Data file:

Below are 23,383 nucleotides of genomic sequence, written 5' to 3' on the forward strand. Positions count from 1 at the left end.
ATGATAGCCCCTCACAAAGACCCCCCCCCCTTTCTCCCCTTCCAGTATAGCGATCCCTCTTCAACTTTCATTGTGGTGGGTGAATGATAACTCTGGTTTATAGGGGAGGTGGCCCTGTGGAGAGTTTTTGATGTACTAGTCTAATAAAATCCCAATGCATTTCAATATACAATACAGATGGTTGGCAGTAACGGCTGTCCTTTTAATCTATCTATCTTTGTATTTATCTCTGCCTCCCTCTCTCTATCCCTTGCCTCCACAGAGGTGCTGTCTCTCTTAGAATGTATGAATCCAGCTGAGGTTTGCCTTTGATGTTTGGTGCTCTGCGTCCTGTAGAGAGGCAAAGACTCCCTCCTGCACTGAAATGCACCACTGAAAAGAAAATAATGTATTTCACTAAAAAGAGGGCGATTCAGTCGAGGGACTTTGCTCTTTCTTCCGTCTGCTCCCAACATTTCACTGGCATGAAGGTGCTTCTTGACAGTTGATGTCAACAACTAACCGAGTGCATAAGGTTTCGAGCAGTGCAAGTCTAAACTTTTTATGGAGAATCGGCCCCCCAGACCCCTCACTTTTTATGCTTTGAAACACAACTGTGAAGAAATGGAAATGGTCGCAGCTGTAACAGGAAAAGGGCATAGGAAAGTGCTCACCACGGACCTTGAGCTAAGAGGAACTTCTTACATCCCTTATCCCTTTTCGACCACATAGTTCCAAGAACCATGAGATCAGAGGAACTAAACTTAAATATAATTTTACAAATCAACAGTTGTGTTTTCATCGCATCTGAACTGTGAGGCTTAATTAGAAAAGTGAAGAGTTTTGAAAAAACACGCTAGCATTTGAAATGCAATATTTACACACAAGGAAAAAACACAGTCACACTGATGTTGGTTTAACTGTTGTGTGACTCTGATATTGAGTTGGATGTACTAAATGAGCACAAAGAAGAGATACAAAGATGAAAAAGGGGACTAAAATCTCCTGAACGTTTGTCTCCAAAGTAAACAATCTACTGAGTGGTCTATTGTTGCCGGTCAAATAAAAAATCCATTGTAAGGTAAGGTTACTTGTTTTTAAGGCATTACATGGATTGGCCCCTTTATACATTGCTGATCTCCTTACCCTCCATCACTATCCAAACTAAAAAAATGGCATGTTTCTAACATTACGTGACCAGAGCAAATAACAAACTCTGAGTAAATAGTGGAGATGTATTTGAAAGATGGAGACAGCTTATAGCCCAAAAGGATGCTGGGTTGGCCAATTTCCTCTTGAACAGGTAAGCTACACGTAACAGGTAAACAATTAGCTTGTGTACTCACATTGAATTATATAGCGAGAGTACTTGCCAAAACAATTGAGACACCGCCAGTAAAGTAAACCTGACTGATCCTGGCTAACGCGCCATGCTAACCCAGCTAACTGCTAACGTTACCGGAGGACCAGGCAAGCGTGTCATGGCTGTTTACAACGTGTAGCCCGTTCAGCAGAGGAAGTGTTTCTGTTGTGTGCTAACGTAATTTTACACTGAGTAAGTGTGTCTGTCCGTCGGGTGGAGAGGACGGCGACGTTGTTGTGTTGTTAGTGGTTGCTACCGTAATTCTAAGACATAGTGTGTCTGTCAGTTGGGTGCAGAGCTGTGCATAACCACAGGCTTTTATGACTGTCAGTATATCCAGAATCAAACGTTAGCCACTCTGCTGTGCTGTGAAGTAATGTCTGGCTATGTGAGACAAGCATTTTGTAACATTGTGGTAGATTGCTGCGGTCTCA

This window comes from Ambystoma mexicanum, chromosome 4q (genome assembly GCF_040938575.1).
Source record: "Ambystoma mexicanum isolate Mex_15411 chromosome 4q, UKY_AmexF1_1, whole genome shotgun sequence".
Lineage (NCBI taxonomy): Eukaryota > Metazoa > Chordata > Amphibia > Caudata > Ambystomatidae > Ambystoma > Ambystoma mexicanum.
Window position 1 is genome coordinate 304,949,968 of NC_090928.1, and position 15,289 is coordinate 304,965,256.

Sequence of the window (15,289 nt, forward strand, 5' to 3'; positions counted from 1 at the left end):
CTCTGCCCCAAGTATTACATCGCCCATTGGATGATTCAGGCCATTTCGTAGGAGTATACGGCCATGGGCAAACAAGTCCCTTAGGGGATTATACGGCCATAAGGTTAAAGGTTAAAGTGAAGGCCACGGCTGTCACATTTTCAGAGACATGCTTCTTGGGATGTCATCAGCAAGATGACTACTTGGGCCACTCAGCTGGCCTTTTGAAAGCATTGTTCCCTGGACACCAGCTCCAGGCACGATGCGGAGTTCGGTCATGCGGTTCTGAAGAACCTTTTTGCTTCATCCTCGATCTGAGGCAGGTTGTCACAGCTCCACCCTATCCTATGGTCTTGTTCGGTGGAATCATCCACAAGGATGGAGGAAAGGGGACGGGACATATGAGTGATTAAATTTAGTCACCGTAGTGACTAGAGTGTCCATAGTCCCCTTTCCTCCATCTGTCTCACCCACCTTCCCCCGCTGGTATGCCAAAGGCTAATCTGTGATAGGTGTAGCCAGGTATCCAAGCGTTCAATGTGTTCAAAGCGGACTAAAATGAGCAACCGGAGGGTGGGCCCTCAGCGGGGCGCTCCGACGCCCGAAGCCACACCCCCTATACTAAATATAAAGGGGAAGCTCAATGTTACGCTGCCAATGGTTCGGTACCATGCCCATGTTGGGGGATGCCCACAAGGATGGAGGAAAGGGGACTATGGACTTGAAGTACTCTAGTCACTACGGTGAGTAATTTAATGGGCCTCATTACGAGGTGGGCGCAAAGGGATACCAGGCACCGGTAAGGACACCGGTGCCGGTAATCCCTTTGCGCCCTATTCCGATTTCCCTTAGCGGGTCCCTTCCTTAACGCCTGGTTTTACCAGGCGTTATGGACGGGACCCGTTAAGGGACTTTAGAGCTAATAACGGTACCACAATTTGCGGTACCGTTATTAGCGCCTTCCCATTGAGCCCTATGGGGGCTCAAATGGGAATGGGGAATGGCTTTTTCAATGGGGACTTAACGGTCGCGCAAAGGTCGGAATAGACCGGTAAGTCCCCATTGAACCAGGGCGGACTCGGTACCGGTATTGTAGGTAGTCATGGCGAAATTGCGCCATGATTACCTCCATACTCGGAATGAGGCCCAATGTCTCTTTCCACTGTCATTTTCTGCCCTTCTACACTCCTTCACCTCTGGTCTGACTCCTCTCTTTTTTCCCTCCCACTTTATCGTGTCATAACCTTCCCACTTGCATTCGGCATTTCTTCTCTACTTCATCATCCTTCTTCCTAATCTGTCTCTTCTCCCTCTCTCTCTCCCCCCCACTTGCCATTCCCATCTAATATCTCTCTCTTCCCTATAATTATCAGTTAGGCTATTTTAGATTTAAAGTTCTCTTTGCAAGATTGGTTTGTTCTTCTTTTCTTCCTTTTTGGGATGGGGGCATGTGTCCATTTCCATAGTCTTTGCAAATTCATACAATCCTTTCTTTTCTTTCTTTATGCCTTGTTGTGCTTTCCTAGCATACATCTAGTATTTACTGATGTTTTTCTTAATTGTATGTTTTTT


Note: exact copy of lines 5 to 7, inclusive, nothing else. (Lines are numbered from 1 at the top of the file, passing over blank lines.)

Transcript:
Lineage (NCBI taxonomy): Eukaryota > Metazoa > Chordata > Amphibia > Caudata > Ambystomatidae > Ambystoma > Ambystoma mexicanum.
Window position 1 is genome coordinate 304,949,968 of NC_090928.1, and position 15,289 is coordinate 304,965,256.

Sequence of the window (15,289 nt, forward strand, 5' to 3'; positions counted from 1 at the left end):